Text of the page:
Abrogation is a refusal of the categories of the imperial culture, its aesthetic, its illusory standard of normative or ‘correct’ usage, and its assumption of a traditional and fixed meaning ‘inscribed’ in the words
Appropriation is the process by which the language is made to ‘bear the burden’ of one’s own cultural experience...Language is adopted as a tool and utilised to express widely differing cultural experiences.
An example of how Koori people have appropriated the colonialists language is the way that the koori label “Invasion Day” has displaced the strength of the concept of “Australia Day” to the point where it seems likely that after the year 2000 this nation could well be celebrating its national day on a different date. So, whilst the colonisers language may seem an impenetrable edifice, it in fact can be creatively subverted to weaken its power over the colonised. It is interesting that since the 1960s in Australia, Koori peoples have almost completely rejected the term ‘Aboriginal’ in favour of the name of the tribal group from which they are descended, which is where the problem began for Mudrooroo and others who cannot demonstrate an indigenous lineage. This new strong assertion of indigenous identity began with the Koori political upheaval of the late 1960s and early 1970s which culminated with the “Aboriginal Embassy” in Canberra in 1972.
In the same way that Stuart Hall talks of ‘black’ (as in ‘Jamaica is a black society) as ‘an identity which had to be learned and could only be learned in a certain moment. In Jamaica that moment is the 1970s’, so too is the “Aboriginal Embassy” the moment of the Koori community identity when ‘Aboriginality’ was learned. This outburst of Indigenous pride was a clear counter move to the dominant society’s negative assumptions and stereotypes about ‘Aborigines’ as well as a rejection of the racist notions upon which the Assimilation policies were based. But in the process of seeking to break the hegemonic chains that bound them, many of the new young Koori political activists fell into the trap of embracing some of the genetic base notions of race. Suddenly, Koori ‘blood’ became important, and knowing your ‘bloodlines’ became one of the slogans of the largely urban-based Koori movement.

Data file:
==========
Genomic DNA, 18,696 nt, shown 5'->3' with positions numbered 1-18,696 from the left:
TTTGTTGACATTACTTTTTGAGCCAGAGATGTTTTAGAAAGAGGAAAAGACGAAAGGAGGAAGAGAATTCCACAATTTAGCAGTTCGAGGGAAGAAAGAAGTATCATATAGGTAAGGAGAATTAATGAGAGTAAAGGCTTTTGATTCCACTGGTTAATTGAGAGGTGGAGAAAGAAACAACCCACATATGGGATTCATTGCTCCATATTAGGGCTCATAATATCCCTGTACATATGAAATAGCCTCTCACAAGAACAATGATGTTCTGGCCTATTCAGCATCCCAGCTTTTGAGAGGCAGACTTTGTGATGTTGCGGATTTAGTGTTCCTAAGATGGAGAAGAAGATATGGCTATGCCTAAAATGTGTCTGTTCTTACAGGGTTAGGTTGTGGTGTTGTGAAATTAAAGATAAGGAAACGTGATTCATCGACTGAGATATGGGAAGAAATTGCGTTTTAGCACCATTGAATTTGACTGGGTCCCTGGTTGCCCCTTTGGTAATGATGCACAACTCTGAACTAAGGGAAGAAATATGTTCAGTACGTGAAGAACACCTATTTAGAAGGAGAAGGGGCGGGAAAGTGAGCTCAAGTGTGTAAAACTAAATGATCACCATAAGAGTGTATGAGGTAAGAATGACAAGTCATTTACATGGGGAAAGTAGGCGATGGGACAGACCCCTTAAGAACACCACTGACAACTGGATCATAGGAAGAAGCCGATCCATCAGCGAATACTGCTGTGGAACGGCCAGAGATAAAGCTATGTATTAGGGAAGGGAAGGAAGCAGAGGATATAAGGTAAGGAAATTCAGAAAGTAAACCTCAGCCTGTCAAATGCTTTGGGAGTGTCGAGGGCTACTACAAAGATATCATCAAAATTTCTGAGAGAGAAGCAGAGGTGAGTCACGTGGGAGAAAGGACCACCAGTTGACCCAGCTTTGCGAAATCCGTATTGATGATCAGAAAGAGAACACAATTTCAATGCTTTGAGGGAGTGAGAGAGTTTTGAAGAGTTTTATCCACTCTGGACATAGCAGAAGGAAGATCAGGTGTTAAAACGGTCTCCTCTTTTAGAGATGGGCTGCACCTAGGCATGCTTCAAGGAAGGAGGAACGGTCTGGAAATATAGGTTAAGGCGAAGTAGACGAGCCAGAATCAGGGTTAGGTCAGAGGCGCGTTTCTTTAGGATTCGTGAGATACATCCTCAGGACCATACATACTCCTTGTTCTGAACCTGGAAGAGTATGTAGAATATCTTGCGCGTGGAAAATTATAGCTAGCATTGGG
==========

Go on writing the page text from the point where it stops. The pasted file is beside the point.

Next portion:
Kevin Keeffe has argued that Aboriginality as an ideology has been defined by Kooris in two ways - as persistence and resistance. As persistence it highlights a belief in an inherently unique identity, the continuity of cultural practices that originate in traditional Aboriginal culture and the common sharing of these by all Aboriginal people in Australia. He says it is ‘a notion of an essential, enduring and unilinear Aboriginal culture, transmitted through blood, and constantly reproduced despite white intervention’. Aboriginality as resistance, according to Keeffe, is a more dynamic concept in the way in which it is used by Aboriginal people. Jennings states,